Help info. re. Kimberley travel alert

Submitted: Tuesday, Apr 20, 2004 at 14:57
ThreadID: 12219 Views:1948 Replies:4 FollowUps:1
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Re. Murray Valley encephalitis. For months now we have been looking for ward to a long camping stay in the Kimberley. With just 2 weeks to go there have been rumours of a recent finding of this mosquito bourne virus "in a well know NE WA location". Said to be the Pilbara & Kimberley regions. I have serached the Web without success to find what that is all about. Can anyone provide me with any real confirmation or facts about the rumour and disease, or a web sute I can visit to allay my fears? Please.
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Reply By: Pluto - Tuesday, Apr 20, 2004 at 15:19

Tuesday, Apr 20, 2004 at 15:19
I received the following though our safety communications at work. Hope this helps.


The Department of Health has warned people living in or visiting the Kimberley, Pilbara, Gascoyne, Murchison, Goldfields and inland regions of Western Australia to take extra care against mosquito bites due to the likelihood of a high risk of Ross River virus transmission in the coming season.

Department of Health Medical Entomologist Dr Mike Lindsay said the warning included a continuing risk in South West, South Coastal and Metropolitan regions of the State.

"The recent cyclonic rainfall and flooding in northern and inland regions means more mosquitoes and therefore an expansion of the risk area for contracting Ross River virus disease," Dr Lindsay said.

"With the favourable conditions for mosquito breeding and survival, we are also warning of the likelihood of activity of the potentially fatal Murray Valley encephalitis virus over the next few months."

Dr Lindsay said there was no cure or vaccine for Ross River virus disease or Murray Valley encephalitis, so it was important people take precautions to avoid mosquito bites in regions where these viruses were active.

"Ross River Virus causes a non fatal but potentially debilitating disease, with symptoms including joint pains, rash, muscle aches, fever and lethargy," Dr Lindsay said.

"Murray Valley encephalitis causes serious symptoms that can be fatal in severe cases, or can lead to permanent brain damage.

"People experiencing symptoms of Murray Valley encephalitis, which include severe headache and neck stiffness, fever, delirium and coma, should seek medical advice quickly.

"In young children, fever might be the only early sign, so parents should see their doctor if concerned, and particularly if their child has drowsiness, floppiness, irritability, poor feeding, or general distress."

People do not need to alter their plans to travel in Western Australia as a result of this warning; however, it is important to avoid mosquito bites by taking a few simple steps, such as:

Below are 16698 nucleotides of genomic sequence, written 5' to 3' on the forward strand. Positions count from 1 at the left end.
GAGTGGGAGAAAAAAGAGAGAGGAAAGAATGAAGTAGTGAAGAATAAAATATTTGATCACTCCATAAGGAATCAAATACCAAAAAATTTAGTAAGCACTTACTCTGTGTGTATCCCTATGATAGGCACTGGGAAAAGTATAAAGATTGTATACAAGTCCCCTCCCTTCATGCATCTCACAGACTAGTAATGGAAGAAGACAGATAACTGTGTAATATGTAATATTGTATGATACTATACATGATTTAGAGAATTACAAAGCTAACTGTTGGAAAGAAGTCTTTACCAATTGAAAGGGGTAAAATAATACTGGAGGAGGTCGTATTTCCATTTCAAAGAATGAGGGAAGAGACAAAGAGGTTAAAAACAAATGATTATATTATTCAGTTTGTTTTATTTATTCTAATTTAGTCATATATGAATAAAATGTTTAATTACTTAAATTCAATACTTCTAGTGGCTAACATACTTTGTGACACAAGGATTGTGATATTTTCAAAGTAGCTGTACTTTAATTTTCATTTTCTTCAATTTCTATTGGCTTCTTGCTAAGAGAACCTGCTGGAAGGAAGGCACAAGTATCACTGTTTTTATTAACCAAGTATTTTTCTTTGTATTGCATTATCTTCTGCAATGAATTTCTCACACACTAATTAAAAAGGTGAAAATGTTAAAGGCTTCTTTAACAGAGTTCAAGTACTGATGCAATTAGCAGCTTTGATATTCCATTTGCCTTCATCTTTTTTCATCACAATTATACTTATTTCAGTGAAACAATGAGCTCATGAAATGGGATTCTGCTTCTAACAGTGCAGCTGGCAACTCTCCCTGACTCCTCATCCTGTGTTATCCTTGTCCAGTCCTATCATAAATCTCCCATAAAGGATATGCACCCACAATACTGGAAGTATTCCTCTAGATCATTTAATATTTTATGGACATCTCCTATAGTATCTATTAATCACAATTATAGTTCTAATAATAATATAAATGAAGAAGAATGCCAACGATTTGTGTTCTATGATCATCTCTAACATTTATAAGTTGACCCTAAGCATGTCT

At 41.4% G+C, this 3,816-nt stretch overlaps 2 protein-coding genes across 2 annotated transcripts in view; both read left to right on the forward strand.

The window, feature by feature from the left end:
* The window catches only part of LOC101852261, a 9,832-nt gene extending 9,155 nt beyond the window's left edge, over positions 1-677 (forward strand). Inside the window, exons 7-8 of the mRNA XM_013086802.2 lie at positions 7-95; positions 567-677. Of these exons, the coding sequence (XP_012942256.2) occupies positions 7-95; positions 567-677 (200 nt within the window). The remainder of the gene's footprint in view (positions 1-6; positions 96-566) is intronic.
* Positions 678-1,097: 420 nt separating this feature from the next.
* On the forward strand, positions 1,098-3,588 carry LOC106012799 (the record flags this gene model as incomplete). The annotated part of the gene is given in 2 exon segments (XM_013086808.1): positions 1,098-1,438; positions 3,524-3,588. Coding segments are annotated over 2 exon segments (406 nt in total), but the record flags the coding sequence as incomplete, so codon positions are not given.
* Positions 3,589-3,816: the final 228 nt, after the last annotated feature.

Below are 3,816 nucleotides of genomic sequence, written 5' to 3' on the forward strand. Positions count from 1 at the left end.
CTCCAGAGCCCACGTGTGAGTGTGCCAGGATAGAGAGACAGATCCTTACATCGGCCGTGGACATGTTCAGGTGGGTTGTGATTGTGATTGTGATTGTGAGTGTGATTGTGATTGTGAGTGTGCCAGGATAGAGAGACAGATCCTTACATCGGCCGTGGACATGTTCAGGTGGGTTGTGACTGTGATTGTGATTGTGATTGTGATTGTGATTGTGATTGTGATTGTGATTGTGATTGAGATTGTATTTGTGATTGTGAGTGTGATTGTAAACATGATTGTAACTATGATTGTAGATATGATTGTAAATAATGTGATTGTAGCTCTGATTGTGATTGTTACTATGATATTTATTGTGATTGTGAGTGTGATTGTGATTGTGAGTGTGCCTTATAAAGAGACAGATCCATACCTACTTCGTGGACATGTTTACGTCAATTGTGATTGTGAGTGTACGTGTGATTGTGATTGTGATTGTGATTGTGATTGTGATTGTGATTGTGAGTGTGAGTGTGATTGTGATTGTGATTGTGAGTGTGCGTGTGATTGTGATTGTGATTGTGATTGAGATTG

* avoiding outdoor exposure around dusk and at night in areas where mosquitoes are active;

* ensuring insect screens are installed and completely mosquito-proof and using mosquito nets and mosquito-proof tents;

* wearing protective personal repellent containing diethyl toluamide (DEET) or picaridin, as well as protective clothing when outdoors. The most effective and long-lasting formulations are lotions or gels. Most natural or organic repellents are not as effective as DEET or picaridin; and

* ensuring infants and children are adequately protected against mosquito bites, preferably with suitable clothing, bednets or other forms of insect screening
AnswerID: 55149

Reply By: Pluto - Tuesday, Apr 20, 2004 at 15:24

Tuesday, Apr 20, 2004 at 15:24

I just found the source of the above. Have a look at WA Department of Health
AnswerID: 55152

Follow Up By: Arkay - Tuesday, Apr 20, 2004 at 15:26

Tuesday, Apr 20, 2004 at 15:26
Thanks Pluto. Just the info I was looking for. And so quick a response. About 15 minutes after I posted it. What a fantastic site Exploroz is!
FollowupID: 316845

Reply By: Davoe - Tuesday, Apr 20, 2004 at 16:21

Tuesday, Apr 20, 2004 at 16:21
mosquitos are the bearers of quite a few diseases always have been nothing has changed and I wouldnt go putting my travell plans off. as previos post all those "beat the bite" tips are the go just as you wouldnt go into the sun without slip slop slap and take plenty of bushmans this stuff has been tested by me and found 110% effective in the toughest test of all ---- port adelaide river mangroves and shady camp
AnswerID: 55162

Reply By: sean - Wednesday, Apr 21, 2004 at 18:17

Wednesday, Apr 21, 2004 at 18:17
The NT Governemnt this week put out a mosquito warning for Tennant Creek. There is the species present that carries dengue (spelling?) and warn that unless more funds and efforts are made to eradicate it, someone will die.

So its just not the Kimberley. It pays to take these risks seriously and heed all the advice from the experts.

AnswerID: 55362

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